Quick thinking? Not so fast!
In ‘Moving faster than light’ Hud Hudson  argues that by employing simple reasoning with a few explicit metaphysical assumptions, one can demonstrate that, contrary to accepted physics, there must be objects that move at superluminal velocities. Though there is without doubt some very quick thinking on Hudson’s part that is more than a little reminiscent of Zeno’s, I will show that Hudson’s argument no more requires anything in the world go at dazzling speed than Zeno’s arguments stood the world still.
Hudson’s argument is by way of the metaphysical construction of a supposedly material object dubbed ‘Quick’. Quick lives up to its name by superluminally traversing a spatial distance of just over two-billionths of a light-second (about two feet) in the following way. The distance constitutes the height of a 3-D object ‘Cone’ (one dimension is an hour’s temporal duration), which itself is comprised of a nondenumerable cross-section stack of 2-D space-slice discs that taken together make up the so-called ‘Disc Set’. These discs are ordered in relation to the temporal extension of Cone so that they can be matched with appropriate instantaneous moments in a familiar asymmetric temporal manner. Hudson then posits an interval coincident with that of Cone named ‘T’ which is just over one-billionths of a second in duration. Then Hudson set-theoretically maps instantaneous moments of T—the ‘T Set’—with members of the Disc Set in the aforementioned well-ordered manner so that the result mirrors time traversal throughout T corresponding with space movement across Cone. The result of this mapping generates members of another set—the ‘Quick Set’—the fusion of which produces the aforementioned material object ‘Quick’. Since Quick is a moving object (composed of spatiotemporal parts), and Quick traverses the length of Cone in just over one-billionth of a second, Quick moves at twice the speed of light [2002, pp. 203-204].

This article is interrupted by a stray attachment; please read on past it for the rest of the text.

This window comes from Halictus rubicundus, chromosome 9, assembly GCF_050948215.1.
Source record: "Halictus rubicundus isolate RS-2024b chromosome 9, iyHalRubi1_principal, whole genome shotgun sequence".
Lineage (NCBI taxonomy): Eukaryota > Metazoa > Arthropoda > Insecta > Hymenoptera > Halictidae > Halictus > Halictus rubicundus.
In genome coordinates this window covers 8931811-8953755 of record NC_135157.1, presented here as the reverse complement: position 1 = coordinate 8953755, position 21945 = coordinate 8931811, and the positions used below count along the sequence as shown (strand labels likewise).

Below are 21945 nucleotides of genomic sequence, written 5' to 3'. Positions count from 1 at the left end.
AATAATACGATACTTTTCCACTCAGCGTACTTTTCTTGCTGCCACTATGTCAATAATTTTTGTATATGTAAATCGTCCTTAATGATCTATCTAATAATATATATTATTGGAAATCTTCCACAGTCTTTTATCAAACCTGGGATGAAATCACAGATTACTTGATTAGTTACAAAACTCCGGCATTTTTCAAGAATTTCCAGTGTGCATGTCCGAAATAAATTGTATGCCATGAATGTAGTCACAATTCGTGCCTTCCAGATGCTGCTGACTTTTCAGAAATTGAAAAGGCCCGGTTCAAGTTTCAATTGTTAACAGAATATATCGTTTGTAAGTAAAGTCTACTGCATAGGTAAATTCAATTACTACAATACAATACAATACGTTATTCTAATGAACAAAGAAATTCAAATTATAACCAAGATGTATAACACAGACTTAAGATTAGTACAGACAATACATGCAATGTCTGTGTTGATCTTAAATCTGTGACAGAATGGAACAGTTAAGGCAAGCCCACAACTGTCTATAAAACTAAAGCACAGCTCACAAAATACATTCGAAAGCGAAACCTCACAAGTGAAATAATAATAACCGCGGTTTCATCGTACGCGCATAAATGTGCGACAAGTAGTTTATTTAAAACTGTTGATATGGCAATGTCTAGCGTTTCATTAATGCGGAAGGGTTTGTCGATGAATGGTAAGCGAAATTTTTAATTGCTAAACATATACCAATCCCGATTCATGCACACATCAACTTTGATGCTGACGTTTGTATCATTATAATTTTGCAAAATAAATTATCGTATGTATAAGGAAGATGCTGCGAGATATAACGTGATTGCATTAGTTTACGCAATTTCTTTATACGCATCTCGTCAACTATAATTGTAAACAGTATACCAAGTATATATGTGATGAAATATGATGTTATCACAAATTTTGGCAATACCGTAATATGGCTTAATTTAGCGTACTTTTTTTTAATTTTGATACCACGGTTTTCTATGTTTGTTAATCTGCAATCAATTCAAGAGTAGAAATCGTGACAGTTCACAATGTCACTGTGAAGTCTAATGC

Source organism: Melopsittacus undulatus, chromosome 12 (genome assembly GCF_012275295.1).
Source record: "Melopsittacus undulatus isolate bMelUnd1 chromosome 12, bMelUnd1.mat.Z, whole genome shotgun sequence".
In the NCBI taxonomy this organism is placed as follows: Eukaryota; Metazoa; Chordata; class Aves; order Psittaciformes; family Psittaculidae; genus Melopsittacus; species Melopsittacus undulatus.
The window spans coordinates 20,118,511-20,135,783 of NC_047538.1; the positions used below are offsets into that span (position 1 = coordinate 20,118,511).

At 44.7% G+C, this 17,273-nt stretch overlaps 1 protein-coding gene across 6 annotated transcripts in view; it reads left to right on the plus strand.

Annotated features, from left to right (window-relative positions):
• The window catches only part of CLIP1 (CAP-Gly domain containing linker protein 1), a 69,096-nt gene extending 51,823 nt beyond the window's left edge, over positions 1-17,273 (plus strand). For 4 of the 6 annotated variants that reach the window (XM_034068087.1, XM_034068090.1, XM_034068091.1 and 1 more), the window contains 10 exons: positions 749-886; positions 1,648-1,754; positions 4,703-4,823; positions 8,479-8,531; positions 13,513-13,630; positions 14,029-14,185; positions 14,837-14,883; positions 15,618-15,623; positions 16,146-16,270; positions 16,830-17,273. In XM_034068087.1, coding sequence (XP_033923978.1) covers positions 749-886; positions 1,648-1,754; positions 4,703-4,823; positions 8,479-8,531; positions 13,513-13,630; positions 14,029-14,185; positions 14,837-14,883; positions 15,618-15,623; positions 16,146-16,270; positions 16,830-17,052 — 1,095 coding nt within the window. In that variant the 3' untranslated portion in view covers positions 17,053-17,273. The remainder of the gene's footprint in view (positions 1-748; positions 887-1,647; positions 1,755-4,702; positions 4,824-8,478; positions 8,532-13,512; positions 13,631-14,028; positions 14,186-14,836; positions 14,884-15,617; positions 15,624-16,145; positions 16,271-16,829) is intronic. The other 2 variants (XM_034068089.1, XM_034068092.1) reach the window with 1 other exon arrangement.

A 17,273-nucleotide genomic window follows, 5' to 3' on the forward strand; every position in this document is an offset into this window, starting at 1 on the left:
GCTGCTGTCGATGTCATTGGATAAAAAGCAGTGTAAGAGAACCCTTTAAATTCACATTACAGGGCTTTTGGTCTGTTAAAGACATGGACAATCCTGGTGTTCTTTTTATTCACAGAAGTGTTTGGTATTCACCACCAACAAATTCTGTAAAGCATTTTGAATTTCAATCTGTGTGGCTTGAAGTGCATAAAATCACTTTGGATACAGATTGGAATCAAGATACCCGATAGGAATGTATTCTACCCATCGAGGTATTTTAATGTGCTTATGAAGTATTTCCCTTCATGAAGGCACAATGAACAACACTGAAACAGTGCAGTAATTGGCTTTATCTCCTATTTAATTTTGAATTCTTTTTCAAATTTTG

Hudson admits throughout this argument to a number of controversial metaphysical assumptions: that at least one n-D object may have (n-1)-D cross-sectional spatial parts, that any extended object has spatiotemporal parts, that fusions of the members of well-ordered spatiotemporal-parts-sets (such as the Quick Set) result in whole objects. He maintains, however, that these are not incredible propositions, and thus that superluminal motion is not merely possible, but a fact (if the assumptions are true) [2002, pp. 203-204].
However controversial these assumptions are, and even if they are true as Hudson allows, I will show that Hudson’s argument, when fully explicated, entails consequences that are counterintuitive if not outright false. Further, under a (perhaps most) plausible interpretation of what fusions of spatiotemporal-parts-sets are, I will argue that this form of argument in general cannot entail that Quick and its ilk exist.